In this series of four articles, I want to look at the history of the entire Calgary ring road system, not just the southwest portion. Though the Calgary Ring Road System we know today (Also currently known as Stoney Trail or Alberta Highway 201) has been largely constructed only in the last decade or so, its origins can be traced back to the 1950s and 1960s.
Click here for my summary of the earliest origins of the SW Ring Road (1953-1963).Ring road plans from 1953-1957 originated the concept of a regional bypass road network, and in 1959 portions of that plan were incorporated and approved in Calgary’s first ever transportation plan.
The concept of bypassing the Trans-Canada Highway traffic off of 16th avenue N and onto a more northerly road had been discussed essentially as soon as the Trans-Canada Highway was first routed through the City, and on September 19 1963, Alberta Highways Minister Gordon Taylor announced to a group of North Hill business owners that the Alberta government intended to build a northwest bypass west of Bowness. This section, the northwest bypass, would eventually become the precursor to the first section of the Calgary ring road to be built. However, these outlines were generally smaller piecemeal solutions to local transportation needs, and the planning had not yet reached the point of being a comprehensive design for a regional highway. That work would begin in the late 1960s, and progress in earnest in the 1970s.
Continue reading “The Ring Road System – Initial Outlines (1956 to 1970)”
Home to over 75,000 calgary residents, the development area of Midnapore (not to be confused with the singular community of Midnapore) has become an integral part of the story of the Southwest Calgary Ring Road. Hemmed in by several geographic and political obstacles, transportation in the area has been problematic, and has always been at the forefront of planning. Despite early efforts to ensure that the area developed within the means of the transportation system in the area, this considered planning has been recently ignored, and housing development has been allowed to surpass the capacity of the road network. The pressure on (and the occasional failure of) the transportation network has prompted increasing calls for new links to the area, specifically the ring road.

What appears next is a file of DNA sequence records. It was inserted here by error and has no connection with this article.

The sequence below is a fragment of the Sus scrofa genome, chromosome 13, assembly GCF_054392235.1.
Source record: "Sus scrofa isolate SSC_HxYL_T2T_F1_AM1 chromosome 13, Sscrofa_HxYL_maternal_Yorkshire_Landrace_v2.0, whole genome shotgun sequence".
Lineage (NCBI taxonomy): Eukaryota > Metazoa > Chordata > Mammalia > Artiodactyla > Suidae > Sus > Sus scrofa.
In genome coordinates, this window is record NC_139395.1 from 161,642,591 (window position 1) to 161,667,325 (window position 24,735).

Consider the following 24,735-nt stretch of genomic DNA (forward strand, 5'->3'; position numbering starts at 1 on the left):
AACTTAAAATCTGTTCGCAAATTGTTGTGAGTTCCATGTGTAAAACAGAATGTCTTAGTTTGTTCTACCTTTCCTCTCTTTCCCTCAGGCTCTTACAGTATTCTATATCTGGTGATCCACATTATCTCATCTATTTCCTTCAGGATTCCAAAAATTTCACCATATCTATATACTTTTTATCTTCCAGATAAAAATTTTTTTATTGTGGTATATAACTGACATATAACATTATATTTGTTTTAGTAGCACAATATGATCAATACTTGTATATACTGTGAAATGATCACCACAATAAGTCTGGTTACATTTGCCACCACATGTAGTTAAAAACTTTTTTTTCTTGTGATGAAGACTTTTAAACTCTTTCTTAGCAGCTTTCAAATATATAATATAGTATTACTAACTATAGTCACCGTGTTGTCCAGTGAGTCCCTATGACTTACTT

The area of Midnapore is defined by Fish Creek provincial park to the North and East, Highway 22x to the South, and 37th street SW to the West.
Continue reading “Midnapore”
(For information about the 2013 ring road agreement including maps, click here)
In my previous article (found here) I wrote about the design of the Southwest Calgary Ring Road, and included the road diagrams. Those diagrams showed the ‘Ultimate Stage’ of the road, which showed the road as it would be once fully built out, something that would happen only once Calgary’s population reached the 2.1 million mark. However, they do not represent what would initially be built in the short term if this road becomes reality. This article covers the ‘Stage 1’ or ‘Opening Day’ design for the road that would be built if (or when) a deal is reached.
THE FUNCTIONAL PLANNING STUDY
Focus Engineering designed the road from about 2005 to about 2008, and did so with on behalf of the Province, with input from the City of Calgary, the Tsuu T’ina and stakeholder groups. The final road design is contained in the final Functional Planning Study (FPS) document.
‘OPENING DAY’ ROAD DIAGRAMS
The following diagrams are of the ‘Opening Day’ stage of the Southwest Calgary Ring Road, taken from the Functional Planning Study. The number in the circles on the road indicate lane count. Please click on the images to see a much larger version. (Note the direction of North, as the orientation changes from diagram to diagram).
101st Street SW and Highway 8 to 69th Street SW. Continue reading “2009 Southwest Calgary Ring Road Design: Opening Day Stage”